James Terrill Ream
Ream, James Terrill
Occupation: American architect
Location (state): CO; CA
This record has not been verified for accuracy.
Member of the American Institute of Architects (AIA) 1964-
Fellow of the American Institute of Architects (FAIA) 1979
American Architects Directories:
Biographical listing in 1970 American Architects Directory
Contributed by the Environmental Design Archives, University of California, Berkeley:
James Ream was born in Summit NJ in 1929. He received his Bachelor in Architecture from Cornell University with further study at the Pratt Institute in New York and in Italy at the University of Rome. He began practicing as a project designer for Eero Saarinen in 1957 in Michigan and then practiced in Colorado from 1959 until 1965. Ream came to San Francisco in 1966 and served as Chief of Design for John Carl Warnecke & Associates. He opened his own firm in 1969. His firm has completed a variety of industrial, transportation, religious, commercial, civic, and residential commissions. His design project include: the Pasadena Conference Center, Hennepin County Courts Building in Minneapolis, Denver Convention Center, the San Jose Arena, Vail Transportation Center, Vail CO, and the First Presbyterian Church in Berkeley, CA. He is a Fellow of the AIA.
The American Institute of Architects Archives
Membership file may contain membership application, Fellowship nomination, related correspondence. Membership files of living persons are not available. Contact the AIA Archives at email@example.com for further information.
Environmental Design Archives, University of California, Berkeley
Collection Number: 2001-10. Extent: 1 box, 22 rolls of drawings.
This collection, which spans the years 1965-1997, consists of drawings, photographs, slides, professional papers and articles/press releases/tear sheets relating to the architectural career of James Ream. It includes work that he did when he was with the firm John Carl Warnecke & Associates, as well as work done later by his own firm. The collection is organized in two series: professional papers (after 1997), and project records (1965-1996).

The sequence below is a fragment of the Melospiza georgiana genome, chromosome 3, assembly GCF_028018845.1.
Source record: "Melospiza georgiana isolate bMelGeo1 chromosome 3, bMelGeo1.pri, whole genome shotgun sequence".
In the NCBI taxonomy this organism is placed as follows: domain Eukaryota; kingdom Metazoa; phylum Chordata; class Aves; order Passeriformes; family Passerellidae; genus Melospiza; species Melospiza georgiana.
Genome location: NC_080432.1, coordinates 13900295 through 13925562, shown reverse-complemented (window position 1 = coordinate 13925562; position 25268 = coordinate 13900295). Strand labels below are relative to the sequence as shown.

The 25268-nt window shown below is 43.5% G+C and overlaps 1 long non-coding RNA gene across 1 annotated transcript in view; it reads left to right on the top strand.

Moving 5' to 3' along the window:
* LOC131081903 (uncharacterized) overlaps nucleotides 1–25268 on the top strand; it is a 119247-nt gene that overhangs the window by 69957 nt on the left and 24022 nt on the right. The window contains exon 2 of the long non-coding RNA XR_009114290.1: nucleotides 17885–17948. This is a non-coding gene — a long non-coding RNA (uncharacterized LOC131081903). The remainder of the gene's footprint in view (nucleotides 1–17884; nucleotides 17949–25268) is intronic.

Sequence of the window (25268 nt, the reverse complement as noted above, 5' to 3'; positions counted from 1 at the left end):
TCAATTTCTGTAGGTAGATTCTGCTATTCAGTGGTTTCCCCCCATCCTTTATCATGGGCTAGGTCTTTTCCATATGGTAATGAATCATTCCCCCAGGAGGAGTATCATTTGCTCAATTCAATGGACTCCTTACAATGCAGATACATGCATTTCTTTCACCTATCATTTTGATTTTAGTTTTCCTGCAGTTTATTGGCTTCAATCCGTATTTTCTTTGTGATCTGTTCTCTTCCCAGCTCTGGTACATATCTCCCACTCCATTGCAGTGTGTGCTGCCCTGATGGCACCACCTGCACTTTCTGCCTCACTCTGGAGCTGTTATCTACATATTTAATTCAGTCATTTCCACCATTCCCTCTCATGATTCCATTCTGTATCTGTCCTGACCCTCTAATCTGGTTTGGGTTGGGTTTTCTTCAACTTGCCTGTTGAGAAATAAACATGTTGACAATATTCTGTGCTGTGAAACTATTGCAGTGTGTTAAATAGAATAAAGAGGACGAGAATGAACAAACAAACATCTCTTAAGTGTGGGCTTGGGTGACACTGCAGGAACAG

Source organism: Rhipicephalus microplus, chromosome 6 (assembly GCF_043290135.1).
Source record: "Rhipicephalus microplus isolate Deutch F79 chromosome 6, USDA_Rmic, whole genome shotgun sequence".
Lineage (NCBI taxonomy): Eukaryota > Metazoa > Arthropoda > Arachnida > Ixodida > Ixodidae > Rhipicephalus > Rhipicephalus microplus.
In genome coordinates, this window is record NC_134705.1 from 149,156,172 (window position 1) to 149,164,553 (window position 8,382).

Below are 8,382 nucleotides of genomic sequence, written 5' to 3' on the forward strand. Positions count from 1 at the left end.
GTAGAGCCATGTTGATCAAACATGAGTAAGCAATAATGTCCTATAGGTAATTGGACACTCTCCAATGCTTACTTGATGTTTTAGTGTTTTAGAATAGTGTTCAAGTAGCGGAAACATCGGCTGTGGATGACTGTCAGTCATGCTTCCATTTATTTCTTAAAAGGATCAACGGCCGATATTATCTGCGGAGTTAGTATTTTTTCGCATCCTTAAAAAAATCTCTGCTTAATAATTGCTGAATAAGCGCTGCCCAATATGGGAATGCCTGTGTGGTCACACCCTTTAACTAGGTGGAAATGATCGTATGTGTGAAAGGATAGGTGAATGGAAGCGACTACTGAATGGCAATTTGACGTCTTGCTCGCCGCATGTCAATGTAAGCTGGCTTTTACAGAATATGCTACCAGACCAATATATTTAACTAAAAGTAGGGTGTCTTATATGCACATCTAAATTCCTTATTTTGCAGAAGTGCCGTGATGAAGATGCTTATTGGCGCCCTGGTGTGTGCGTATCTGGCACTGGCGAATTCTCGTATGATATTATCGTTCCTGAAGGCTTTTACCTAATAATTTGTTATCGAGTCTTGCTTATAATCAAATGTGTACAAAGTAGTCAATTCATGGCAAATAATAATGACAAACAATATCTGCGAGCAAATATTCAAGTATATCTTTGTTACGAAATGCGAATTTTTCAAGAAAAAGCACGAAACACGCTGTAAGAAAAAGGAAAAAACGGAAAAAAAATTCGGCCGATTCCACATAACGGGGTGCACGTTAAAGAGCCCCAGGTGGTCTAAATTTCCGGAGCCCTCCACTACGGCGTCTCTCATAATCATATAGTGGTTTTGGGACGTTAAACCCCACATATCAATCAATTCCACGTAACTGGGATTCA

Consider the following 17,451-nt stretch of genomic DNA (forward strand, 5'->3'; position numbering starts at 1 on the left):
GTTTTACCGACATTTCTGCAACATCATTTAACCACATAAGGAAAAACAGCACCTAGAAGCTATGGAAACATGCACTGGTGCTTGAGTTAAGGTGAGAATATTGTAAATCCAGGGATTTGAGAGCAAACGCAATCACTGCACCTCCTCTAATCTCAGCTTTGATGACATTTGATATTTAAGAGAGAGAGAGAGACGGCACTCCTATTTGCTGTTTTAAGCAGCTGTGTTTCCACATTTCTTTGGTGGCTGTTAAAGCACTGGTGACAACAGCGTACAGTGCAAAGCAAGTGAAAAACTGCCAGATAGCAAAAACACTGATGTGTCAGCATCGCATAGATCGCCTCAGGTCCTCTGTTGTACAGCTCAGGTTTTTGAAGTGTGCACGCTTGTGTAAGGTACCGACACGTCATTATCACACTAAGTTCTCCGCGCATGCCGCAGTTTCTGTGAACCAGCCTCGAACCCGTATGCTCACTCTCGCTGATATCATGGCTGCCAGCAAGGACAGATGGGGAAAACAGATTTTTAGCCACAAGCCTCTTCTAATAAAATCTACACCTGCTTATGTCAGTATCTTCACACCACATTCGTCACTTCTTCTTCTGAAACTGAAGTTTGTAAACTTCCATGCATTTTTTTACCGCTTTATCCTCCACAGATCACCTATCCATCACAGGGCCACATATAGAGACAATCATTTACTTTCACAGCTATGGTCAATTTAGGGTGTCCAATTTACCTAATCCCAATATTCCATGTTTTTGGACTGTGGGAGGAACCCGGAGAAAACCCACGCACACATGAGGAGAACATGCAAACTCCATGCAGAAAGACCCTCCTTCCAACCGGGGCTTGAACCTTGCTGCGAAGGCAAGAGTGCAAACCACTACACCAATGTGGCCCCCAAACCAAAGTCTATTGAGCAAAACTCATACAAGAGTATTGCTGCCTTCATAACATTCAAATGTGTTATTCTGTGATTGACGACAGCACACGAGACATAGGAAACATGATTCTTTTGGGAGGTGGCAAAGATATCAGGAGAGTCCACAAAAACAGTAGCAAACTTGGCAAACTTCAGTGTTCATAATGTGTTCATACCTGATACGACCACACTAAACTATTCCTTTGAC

The professional papers consist entirely of one file that contains a resume, biographical statement, list of design awards received, list of publications, a chronology and list of projects designed.
The project series includes drawings for the homes of several clients, a few commercial and religious designs, several entries in architectural competitions, and one proposal for the project, A New Cliff House. There are also photographs and slides of planned projects, models, and completed projects. In the case of the Ross residence in Englewood, Colorado, there are photographs taken by a staff photographer from the Denver Post. In addition, there are photocopies of relevant newspaper/magazine articles, tear sheets, and written project descriptions for most projects.
For further information contact the Environmental Design Archives http://www.ced.berkeley.edu/cedarchives/